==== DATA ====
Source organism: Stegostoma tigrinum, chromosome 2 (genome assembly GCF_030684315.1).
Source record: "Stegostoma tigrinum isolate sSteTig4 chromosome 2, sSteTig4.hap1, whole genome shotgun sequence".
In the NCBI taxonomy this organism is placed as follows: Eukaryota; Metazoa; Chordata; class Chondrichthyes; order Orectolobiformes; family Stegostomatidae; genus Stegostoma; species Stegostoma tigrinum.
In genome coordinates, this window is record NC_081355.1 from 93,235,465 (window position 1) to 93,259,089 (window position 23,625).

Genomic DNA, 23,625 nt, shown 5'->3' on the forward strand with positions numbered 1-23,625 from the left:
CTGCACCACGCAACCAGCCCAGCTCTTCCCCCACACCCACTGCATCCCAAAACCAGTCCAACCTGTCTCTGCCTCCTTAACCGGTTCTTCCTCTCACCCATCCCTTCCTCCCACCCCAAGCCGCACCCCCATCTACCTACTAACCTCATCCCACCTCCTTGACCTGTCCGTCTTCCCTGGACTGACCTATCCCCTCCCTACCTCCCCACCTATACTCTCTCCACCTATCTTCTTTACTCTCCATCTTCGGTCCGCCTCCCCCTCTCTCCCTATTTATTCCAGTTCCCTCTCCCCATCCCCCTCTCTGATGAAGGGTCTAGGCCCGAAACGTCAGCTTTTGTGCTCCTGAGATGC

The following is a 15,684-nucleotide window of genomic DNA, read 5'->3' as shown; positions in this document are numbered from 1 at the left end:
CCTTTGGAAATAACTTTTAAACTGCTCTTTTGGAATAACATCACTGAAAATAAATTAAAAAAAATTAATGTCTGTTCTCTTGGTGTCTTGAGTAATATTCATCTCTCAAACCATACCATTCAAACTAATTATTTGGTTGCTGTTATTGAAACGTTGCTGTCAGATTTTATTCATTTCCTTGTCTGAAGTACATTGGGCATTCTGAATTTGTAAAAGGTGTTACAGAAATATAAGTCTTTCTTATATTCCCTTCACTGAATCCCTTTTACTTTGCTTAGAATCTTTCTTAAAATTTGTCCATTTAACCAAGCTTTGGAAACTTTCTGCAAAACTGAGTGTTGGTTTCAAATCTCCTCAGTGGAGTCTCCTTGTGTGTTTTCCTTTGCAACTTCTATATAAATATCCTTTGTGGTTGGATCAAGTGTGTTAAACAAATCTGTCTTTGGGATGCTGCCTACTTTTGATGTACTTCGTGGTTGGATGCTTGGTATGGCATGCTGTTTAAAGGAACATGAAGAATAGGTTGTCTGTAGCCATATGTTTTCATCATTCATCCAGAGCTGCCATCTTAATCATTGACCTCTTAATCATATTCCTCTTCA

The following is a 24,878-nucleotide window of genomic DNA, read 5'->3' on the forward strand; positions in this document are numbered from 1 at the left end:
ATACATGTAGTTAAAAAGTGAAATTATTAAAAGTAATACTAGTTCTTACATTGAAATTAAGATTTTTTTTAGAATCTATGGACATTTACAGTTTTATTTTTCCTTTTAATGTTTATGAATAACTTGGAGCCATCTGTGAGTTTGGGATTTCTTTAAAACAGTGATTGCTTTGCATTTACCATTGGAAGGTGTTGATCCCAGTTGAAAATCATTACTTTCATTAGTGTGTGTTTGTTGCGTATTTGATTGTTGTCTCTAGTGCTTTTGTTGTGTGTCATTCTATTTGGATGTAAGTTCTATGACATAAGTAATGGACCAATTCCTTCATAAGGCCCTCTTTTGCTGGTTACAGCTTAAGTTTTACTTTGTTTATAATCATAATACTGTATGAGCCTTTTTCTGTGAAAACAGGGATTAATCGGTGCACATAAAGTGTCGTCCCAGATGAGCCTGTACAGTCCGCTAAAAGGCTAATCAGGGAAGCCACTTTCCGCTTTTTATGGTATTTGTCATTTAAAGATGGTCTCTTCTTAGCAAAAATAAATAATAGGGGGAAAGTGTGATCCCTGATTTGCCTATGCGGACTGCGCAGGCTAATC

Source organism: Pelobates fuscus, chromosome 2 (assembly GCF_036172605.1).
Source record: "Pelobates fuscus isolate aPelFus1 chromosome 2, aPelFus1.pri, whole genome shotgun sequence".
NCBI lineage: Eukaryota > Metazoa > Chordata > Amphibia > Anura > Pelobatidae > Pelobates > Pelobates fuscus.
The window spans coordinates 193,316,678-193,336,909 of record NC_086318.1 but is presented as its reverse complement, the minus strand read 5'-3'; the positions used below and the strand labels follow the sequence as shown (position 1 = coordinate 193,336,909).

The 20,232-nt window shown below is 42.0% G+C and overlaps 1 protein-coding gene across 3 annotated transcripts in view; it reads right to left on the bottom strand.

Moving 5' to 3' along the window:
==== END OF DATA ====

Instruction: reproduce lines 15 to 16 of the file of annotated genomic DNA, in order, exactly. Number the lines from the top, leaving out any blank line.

The 20,232-nt window shown below is 42.0% G+C and overlaps 1 protein-coding gene across 3 annotated transcripts in view; it reads right to left on the bottom strand.

Moving 5' to 3' along the window: